Spleen on a Bun

19 Oct

Rick was the last of us to make a pick during our first go round in this still experimental food group. His choice was a convenient restaurant close to his then apartment in Carroll Gardens called Ferdinando’s Focacceria. This was in 2002 and at the time I had no idea of the burgeoning gentrification and real estate boom that was happening in that neighborhood. I’m not sure Rick was even aware of it even while he was living in the midst of the boom. Looking back, the changing clientele in the restaurant at the time was a tip off though it was really just the start. Within a few years, townhouses that were owned for generations of mostly Italian Americans were being gobbled up for astronomical sums…and still are. The upward creeping prices at the ancient restaurant should have also been an indication. My recording of that meal in the fall of 2002 follows:

Ferdinando’s Focacceria
151 Union Street

The red flags went up soon after I sat down at Ferdinando’s Focacceria Ristorante on Union Street in the Carroll Gardens section of Brooklyn. Just a short walk from Rick’s apartment, Ferdinando’s was his pick, the last of our first go-round at this food adventure thing. The red flags were up because of what I noticed on the restaurant’s ancient (circa 1904) brick walls; plaques with a commendation from Zagat and another with a printed review by Eric Asimov of the New York Times in the $25 and under column he used to write. His review of Ferdinando’s appeared in 1993 when $25 and under went a longer way than $25 and under does now. And anyway, our aim wasn’t $25 and under, it was $20 and under. And commendations from popular guides like Zagat and of course from the Newspaper of Record meant that this was far from an “under the radar” establishment. Okay, so every place we go to can’t be a discovery, but could we at least be not too far off? I guess if you’ve been around since 1904 that’s pretty hard to do.

I’m mainly familiar with Carroll Gardens through Rick and the abundant barbecues he holds in his backyard. Whenever I visited, I’d see the old school Italian-Americans sitting in their rickety lawn chairs in front of their brownstones. These were the people, Rick claimed, who were the clientele of Ferdinando’s and that’s how he sold it. But on this Friday evening, the restaurant was inhabited not by those I used to see sitting on those lawn chairs on summer evenings. The diners at Ferdinando’s were more like the six (myself included) who waddled in from somewhere else. In other words, Ferdinando’s, like the neighborhood, was getting seriously gentrified. So because it had already been discovered by the New York Times and Zagat, and despite what looked like an intriguing menu, I was wary that Ferdinando’s might not pass the somewhat stringent and purposely vague criteria we had set for ourselves.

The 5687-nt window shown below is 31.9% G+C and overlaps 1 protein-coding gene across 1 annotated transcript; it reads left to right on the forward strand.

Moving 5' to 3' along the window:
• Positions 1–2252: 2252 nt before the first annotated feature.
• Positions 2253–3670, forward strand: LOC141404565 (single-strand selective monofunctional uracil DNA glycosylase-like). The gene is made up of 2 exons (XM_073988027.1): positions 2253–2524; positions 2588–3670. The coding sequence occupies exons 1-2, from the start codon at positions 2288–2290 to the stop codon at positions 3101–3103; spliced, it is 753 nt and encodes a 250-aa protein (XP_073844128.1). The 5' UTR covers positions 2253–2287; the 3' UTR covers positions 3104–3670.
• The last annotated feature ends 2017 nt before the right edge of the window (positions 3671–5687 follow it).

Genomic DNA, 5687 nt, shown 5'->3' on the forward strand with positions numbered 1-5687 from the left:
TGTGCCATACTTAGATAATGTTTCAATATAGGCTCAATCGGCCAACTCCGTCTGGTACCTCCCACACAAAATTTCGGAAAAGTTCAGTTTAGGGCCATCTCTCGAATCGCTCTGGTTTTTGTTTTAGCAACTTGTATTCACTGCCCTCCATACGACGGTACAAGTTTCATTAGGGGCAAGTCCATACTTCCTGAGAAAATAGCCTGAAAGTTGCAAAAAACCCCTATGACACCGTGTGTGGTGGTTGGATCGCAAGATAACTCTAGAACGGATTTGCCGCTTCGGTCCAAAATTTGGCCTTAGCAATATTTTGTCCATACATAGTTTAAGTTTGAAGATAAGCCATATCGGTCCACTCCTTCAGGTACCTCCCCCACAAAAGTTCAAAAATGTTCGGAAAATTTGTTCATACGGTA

I confess as never having visited a focacceria and was unsure of what it was. I knew of foccacia and assumed Ferdinando’s specialized in typical focaccia, maybe with a brush of fresh tomato on top, or a sprinkling of olive oil and herbs. Ferdinando’s focaccia wasn’t quite typical. Rick recommended the “panelle” special so we had a few brought to the table. These “focaccia” were more like buns, made with chick pea flour and deep fried; the special was topped with ricotta and grated cheese. We also indulged on other of the smaller Sicilian specialties such as the “arancina,” a rice ball deep fried with chopped meat, peas and sauce, and an incredible “caponatina,” the famed Sicilian eggplant salad. No one, not even the adventurous Zio tried the “vastedda,” a sandwich made with calf’s spleen, ricotta and grated cheese. Zio, however, did not disappoint by quickly and decisively ordering his entrée of “trippa,” tripe stewed in tomato sauce with peas. Eugene was also very resolute when he ordered another Sicilian specialty, pasta con sarde, pasta with sardines, fennel, and pine nuts. Rounding out the orders were Rick with the pedestrian pasta con vongole, Gerry with linguini con seppia (squid in its ink), Charlie with the downright lame, chicken parmigiana and rigatoni, and myself with one of the specials of the day, pasta with baby polpo (octopus). As if that were not quite enough, Rick thought we should also try the calamari ripieni, stuffed calamari with mussels. The beverage of choice for most of us was the Italian beer, Peroni.